The electrochemical driving forces across the plasma membrane both in excitable and non-excitable mammalian cells are finely regulated by different ion channels, pumps, and exchangers that are essential for a wide range of biological processes. The modulation between sodium (Na+), calcium (Ca2+), and intracellular downstream pathways is tightly linked through several mechanisms that generate spatiotemporal ion waves. Transient receptors potential melastatin 8 (TRPM8) channels and Store-operated Ca2+ entry (SOCE) are important players related to Na+ and Ca2+ signaling. TRPM8 channels are non-selective ion-permeable channels exhibiting multi-gating mechanisms, being activated by innocuous cool to cold temperatures. The opening of these channels triggers Na+ and Ca2+ influx, while the SOCE mediated by ORAI1-3 channels is 1000-fold more selective for ions Ca2+ than Na+ ions. This feature makes the TRPM8 and SOCE relevant targets that integrate Na+ and Ca2+ signaling. Although clear evidence of interaction between TRPM8 and SOCE modulating Na+ and Ca2+ signaling remain not elusive, this review highlights the hypothesis that TRPM8 could be a crosstalk channel that links Na+ and Ca2+ signaling. Recent evidence indicated that this link can be mainly mediated by the modulation of SOCE and the plasmalemma exchangers, Na+/Ca2+ (NCX1-3), or via K+-dependent Na+/ Ca2+ exchangers (NCKX1-6). Additionally, TRPM8 can interact with SOCE by alterations on GPCR Gαq-subunit, cytosolic Ca2+ concentration, and PIP2 levels. Therefore, providing a novel insight for further understanding of the structure-function relationships of these two cellular signaling pathways during the ionic influx and efflux is crucial. This review overviews the crosstalk between Na+ and Ca2+ signaling in different cell types, highlighting the available evidence of the potential role of TRPM8 and SOCE in Na+/Ca2+ pathways.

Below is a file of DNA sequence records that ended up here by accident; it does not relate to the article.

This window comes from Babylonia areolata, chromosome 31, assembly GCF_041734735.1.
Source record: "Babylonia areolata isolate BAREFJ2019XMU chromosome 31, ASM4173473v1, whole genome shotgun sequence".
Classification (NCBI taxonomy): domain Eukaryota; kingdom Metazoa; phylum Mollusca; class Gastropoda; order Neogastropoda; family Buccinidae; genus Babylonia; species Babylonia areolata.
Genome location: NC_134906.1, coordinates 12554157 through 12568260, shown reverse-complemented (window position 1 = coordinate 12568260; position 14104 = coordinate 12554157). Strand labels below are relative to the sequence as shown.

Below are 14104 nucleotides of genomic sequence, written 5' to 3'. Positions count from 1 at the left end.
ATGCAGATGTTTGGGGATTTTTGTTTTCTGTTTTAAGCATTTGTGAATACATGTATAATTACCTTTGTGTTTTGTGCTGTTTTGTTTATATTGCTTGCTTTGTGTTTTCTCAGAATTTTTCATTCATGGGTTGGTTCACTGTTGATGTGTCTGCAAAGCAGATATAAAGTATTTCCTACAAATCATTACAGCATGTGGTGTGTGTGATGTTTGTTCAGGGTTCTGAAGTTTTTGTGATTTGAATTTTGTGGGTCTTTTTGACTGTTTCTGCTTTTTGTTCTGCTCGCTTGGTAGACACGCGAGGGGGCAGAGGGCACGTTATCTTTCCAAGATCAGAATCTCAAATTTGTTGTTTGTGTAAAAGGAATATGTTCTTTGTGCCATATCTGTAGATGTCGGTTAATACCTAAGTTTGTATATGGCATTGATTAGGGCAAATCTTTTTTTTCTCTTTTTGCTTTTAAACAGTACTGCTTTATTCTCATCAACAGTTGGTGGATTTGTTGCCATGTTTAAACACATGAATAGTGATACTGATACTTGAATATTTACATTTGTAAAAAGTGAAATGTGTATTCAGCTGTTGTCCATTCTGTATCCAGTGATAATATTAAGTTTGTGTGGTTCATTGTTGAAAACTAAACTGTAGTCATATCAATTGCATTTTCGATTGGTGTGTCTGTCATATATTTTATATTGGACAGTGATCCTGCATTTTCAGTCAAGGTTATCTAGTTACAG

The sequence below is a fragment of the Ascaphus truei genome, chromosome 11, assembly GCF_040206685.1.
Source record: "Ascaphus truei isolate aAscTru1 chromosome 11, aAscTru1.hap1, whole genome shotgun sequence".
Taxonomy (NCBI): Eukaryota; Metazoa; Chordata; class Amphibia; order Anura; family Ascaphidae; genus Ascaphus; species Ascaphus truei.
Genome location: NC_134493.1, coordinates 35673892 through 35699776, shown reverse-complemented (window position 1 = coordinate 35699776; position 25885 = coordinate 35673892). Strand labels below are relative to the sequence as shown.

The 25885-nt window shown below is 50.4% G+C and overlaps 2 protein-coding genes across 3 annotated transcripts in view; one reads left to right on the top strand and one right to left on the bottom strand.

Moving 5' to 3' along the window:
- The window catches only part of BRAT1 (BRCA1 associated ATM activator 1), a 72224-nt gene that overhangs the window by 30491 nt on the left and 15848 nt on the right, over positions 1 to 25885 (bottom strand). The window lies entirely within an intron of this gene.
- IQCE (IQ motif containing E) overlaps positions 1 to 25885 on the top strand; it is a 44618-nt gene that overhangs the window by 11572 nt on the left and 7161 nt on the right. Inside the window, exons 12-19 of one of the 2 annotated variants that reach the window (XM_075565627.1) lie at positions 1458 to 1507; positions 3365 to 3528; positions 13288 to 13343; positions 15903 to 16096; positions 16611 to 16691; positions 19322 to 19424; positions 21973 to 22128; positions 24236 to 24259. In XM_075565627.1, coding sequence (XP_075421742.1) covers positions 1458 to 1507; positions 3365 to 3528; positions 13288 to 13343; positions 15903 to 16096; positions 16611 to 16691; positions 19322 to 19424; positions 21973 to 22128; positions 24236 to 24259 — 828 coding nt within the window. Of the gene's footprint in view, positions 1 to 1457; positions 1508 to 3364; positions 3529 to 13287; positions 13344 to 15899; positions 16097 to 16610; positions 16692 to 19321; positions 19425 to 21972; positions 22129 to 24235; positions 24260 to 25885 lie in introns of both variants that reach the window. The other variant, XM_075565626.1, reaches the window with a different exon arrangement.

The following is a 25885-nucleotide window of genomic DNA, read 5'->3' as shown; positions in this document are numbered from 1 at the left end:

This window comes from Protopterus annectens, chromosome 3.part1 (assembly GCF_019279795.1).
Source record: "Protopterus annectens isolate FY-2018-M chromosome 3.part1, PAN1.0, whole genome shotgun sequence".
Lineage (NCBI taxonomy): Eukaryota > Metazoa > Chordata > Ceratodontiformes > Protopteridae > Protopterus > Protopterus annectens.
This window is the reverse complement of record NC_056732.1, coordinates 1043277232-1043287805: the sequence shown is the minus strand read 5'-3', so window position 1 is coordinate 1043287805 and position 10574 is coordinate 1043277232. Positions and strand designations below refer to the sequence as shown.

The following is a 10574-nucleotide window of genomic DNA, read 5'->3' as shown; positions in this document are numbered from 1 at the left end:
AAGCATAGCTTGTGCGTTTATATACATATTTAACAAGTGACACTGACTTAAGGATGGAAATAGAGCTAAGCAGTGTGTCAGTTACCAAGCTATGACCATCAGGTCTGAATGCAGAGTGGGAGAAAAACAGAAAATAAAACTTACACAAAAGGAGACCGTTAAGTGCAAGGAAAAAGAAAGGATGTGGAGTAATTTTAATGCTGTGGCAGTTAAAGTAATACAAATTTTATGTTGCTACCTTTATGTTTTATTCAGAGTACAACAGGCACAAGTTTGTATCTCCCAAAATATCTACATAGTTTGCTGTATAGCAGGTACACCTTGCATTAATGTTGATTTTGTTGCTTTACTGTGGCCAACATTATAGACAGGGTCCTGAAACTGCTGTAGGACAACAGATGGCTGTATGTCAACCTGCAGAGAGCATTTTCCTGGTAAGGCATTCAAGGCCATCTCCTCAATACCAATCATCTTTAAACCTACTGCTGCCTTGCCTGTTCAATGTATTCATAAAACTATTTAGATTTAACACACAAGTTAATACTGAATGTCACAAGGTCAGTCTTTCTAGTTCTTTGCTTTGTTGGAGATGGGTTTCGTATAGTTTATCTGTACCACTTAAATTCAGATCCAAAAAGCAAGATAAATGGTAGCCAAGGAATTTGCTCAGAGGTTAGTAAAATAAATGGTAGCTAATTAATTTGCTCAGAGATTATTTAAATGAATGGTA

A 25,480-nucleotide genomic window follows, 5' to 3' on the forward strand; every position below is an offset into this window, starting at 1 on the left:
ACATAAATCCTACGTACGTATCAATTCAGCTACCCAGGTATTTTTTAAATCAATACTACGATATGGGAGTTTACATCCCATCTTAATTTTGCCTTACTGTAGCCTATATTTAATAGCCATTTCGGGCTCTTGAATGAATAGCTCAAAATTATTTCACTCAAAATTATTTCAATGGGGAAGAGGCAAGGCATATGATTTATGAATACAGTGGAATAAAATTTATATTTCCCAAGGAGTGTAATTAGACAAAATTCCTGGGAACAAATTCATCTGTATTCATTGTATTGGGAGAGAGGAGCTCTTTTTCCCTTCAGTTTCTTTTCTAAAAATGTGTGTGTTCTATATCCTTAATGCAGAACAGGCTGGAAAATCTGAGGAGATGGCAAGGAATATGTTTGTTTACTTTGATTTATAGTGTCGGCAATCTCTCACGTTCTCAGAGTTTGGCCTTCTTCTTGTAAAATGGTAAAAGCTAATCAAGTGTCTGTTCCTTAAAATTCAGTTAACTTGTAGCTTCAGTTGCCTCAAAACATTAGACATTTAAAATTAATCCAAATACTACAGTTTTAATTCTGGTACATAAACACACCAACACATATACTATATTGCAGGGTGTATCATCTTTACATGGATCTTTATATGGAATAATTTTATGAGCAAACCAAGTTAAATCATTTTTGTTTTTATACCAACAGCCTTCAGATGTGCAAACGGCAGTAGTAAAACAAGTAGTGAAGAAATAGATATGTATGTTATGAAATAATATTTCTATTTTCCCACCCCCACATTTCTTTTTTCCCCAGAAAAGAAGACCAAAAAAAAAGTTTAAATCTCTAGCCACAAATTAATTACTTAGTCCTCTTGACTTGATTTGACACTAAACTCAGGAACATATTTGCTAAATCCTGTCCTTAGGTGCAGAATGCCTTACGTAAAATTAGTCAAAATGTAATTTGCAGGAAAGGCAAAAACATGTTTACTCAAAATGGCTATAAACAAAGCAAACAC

Ca2+ and Na+ signaling, TRPM8 channels, SOCE, ORAI channels, Channelopathies